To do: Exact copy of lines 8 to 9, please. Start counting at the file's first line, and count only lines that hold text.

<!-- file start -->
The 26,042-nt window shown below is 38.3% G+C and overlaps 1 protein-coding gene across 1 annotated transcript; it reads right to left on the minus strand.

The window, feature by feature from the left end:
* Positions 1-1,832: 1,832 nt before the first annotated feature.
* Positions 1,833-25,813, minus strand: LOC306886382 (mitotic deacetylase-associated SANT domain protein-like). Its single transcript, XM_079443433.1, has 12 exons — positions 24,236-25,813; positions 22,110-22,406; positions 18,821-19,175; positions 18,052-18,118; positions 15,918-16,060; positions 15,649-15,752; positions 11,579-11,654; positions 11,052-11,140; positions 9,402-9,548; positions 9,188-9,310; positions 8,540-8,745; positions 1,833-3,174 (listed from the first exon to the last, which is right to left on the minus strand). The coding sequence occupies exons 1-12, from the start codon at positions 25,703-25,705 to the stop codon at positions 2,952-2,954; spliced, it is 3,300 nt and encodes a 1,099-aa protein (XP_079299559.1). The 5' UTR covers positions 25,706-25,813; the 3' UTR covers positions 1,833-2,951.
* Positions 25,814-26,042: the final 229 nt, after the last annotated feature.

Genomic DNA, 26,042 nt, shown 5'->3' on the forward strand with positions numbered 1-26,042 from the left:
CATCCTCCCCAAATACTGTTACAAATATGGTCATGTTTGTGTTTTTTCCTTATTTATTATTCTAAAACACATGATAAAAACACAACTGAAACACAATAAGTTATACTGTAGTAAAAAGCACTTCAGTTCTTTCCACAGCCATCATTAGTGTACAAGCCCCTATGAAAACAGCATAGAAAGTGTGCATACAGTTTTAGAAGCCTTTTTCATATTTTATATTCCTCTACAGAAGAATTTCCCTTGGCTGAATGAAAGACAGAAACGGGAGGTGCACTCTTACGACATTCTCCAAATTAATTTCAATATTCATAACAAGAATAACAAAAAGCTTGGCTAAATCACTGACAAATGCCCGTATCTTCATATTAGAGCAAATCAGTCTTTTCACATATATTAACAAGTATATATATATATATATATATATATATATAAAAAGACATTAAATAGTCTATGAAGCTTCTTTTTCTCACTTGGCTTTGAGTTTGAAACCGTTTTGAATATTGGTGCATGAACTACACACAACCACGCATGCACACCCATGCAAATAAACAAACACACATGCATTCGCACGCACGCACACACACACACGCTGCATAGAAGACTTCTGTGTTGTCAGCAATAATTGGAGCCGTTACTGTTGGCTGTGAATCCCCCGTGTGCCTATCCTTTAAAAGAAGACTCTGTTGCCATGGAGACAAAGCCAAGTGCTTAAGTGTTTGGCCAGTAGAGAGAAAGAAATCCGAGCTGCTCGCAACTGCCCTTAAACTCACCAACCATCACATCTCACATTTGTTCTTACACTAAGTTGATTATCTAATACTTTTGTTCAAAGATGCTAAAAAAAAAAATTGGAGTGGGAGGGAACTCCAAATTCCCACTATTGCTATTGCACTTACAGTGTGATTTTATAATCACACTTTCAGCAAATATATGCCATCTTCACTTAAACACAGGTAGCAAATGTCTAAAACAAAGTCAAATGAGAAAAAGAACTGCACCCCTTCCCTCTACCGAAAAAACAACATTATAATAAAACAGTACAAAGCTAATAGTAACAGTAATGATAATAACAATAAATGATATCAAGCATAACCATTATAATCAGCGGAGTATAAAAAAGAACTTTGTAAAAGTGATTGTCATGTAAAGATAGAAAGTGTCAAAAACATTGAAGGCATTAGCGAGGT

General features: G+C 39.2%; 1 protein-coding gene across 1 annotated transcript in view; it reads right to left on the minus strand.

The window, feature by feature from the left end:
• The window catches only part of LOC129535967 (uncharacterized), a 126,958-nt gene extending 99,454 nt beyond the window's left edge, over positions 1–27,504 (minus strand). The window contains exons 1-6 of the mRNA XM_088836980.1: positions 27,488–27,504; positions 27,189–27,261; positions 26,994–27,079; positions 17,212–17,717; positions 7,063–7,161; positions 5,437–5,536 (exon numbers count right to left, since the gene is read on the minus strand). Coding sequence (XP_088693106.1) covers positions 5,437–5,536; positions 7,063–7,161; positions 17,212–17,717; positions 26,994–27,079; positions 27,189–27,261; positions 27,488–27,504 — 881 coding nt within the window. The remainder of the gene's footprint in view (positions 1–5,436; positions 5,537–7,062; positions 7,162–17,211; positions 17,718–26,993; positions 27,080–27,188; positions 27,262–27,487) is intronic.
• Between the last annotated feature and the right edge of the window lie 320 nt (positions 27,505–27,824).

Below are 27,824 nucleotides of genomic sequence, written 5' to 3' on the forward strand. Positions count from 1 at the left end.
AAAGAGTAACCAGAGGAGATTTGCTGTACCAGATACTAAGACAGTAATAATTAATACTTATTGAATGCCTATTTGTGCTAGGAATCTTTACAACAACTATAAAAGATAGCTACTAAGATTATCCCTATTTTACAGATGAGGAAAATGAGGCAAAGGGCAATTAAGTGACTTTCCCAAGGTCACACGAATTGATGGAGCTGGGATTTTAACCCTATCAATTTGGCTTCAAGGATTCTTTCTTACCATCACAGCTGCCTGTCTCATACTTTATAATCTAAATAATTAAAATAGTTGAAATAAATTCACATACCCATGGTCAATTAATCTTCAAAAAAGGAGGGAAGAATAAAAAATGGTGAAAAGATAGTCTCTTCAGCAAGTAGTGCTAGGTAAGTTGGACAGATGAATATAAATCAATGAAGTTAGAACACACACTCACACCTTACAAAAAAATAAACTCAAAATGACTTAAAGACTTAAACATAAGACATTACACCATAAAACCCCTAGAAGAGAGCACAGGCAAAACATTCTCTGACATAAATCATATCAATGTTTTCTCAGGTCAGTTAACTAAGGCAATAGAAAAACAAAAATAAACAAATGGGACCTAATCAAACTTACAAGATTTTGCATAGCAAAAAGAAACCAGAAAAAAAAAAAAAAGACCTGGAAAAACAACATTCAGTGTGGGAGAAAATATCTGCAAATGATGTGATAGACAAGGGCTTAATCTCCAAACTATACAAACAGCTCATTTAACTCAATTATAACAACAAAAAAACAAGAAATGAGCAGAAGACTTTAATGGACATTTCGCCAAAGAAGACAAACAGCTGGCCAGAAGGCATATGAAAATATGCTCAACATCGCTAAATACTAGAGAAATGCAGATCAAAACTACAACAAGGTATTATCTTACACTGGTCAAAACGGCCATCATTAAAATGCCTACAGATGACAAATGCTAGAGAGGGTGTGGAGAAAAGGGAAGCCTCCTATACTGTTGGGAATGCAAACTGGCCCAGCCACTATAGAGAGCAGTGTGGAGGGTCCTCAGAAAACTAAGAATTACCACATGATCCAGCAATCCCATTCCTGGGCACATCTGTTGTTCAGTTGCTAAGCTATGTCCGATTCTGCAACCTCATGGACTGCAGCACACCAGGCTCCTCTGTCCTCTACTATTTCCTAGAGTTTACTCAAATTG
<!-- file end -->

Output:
General features: G+C 39.2%; 1 protein-coding gene across 1 annotated transcript in view; it reads right to left on the minus strand.

The window, feature by feature from the left end: